Larry Swedroe is one of my gurus. Last month he gave a talk on why almost everyone should put their money in diversified index funds. ...
Larry makes excellent points in the linked video. Here's a summation of one of them:
Passive investors [people who put their money in index funds] do accept that the market price is the best estimate of the right price.
Who is setting market prices? They’re set by active investors who are looking forward, paying attention to company prospects and market conditions. And for every active manager that beats the market, there must be another that underperforms.
Collectively, active managers must always underperform passive investors in all asset classes and in bull or bear markets because of expenses. It’s just simple math.
Think of it this way: To pick the "right" actively managed fund, you've got to research and choose the active fund manager who is likely to outperform his peers, all of them investing in the same market that he is. And the manager has to outperform the market enough to offset costs that will likely run 1% or more.
Good luck with that.
But don't believe me. Plenty of studies have shown that active funds almost always lose to their indexed cousins:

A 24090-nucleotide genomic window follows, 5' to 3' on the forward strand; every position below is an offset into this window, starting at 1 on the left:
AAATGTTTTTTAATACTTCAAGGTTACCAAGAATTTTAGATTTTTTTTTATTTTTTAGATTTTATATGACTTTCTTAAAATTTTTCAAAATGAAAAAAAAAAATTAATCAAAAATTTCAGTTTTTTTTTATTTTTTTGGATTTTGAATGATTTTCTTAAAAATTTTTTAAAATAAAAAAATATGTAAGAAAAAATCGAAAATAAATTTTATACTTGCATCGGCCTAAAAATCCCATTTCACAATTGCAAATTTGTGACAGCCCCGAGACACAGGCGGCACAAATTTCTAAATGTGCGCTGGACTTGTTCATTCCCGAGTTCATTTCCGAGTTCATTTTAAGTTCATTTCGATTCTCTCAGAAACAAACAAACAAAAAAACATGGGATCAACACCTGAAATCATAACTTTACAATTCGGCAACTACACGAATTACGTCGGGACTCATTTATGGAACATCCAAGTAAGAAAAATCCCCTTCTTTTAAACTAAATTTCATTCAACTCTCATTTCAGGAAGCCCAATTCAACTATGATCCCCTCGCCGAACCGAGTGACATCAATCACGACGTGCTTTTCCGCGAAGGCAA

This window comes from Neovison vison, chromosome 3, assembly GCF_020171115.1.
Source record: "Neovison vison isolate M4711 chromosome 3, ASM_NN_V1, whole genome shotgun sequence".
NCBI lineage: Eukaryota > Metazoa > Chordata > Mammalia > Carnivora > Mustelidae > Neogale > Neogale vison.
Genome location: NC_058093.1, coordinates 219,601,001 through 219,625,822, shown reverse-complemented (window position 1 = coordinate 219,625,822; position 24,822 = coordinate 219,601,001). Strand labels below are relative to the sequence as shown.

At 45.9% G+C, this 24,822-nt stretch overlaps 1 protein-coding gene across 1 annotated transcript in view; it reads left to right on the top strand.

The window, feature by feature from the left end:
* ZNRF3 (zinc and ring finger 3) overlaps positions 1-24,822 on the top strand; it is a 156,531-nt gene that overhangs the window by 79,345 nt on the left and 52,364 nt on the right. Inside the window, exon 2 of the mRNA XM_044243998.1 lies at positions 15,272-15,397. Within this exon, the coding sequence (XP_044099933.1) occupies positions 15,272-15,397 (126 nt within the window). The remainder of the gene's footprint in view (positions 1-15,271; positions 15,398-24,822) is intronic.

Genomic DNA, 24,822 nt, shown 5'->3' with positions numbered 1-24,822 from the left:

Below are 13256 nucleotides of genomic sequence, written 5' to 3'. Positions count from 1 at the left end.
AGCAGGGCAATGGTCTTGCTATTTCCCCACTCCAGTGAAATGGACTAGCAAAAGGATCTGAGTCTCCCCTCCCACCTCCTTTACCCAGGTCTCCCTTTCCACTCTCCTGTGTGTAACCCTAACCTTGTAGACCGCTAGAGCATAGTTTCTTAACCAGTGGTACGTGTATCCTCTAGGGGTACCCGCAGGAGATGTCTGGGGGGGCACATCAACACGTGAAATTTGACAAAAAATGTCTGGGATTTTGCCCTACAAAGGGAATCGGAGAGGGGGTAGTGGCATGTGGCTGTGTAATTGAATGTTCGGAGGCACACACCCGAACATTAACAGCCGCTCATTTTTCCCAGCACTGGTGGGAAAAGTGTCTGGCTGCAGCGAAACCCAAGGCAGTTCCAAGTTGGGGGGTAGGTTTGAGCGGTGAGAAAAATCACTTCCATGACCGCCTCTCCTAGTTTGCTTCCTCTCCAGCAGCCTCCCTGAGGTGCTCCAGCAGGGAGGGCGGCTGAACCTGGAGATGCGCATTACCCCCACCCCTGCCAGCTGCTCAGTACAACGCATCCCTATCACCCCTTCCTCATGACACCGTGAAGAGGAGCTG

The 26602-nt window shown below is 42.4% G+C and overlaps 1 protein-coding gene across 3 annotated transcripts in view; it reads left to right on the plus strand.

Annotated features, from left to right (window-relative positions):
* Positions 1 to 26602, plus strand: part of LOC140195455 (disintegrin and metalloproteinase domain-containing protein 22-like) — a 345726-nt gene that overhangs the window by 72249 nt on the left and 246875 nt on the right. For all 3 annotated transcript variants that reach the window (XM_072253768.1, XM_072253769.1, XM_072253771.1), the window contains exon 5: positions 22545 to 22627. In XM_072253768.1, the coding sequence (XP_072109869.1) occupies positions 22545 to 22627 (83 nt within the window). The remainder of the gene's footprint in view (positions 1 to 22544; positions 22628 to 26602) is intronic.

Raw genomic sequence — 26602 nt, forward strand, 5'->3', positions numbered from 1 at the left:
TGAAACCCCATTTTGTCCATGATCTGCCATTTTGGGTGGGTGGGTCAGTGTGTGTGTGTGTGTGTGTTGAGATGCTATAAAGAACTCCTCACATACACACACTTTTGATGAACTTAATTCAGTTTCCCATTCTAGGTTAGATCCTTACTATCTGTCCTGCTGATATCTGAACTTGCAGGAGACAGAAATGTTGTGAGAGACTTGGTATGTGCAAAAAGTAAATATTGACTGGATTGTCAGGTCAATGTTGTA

A new white paper by Portfolio Solutions and Betterment, "The Case For Index Fund Portfolios,"pretty much solidifies all we've ever known or guessed about low-cost, passively managed index funds –– they can rarely be beaten.
Looking at advanced portfolios holding 10 asset classes between 1997 and 2012, researchers found index fund portfolios outperformed comparable actively managed portfolios a staggering 82% to 90% of the time. And the longer investors held those investments, the better shot they had at outperforming active funds over time.
Still not convinced? Even lowering the cost of actively managed fund portfolios couldn't offer a boost significant enough to outperform index funds, the researchers found. ...
Finally, here's Paul Merriman's reasons for traveling the index road:
1) You get wide diversification in a single package.
2) Index funds have low operating expenses. An index fund has no need to pay a staff of analysts.
3) Index funds have low internal trading expenses, because they simply don’t trade very often.
4) Because of their lower turnover, index funds reduce your tax exposure.
5) Index funds give you control of your exposure to the specific asset classes you want.
6) When you buy an index fund, you know what you’re getting - the performance of an index.
7) You will most likely get above-average returns.
8) You won’t have to worry about monitoring the performance of an index fund manager.
9) Index funds are easy to rebalance on schedule without worrying whether you will miss out on a manager’s “hot streak.”
10) Index funds are good for one-decision investors.
11) Index funds don’t keep your money idle in cash.
12) It’s easy to choose index funds. Pick your asset class, then find the most efficient index fund that follows it.
13) Index funds are favored by Nobel Prize winning economists, Warren Buffett, John Bogle, Charles Schwab, almost all academics.
Sounds like a no-brainer to me.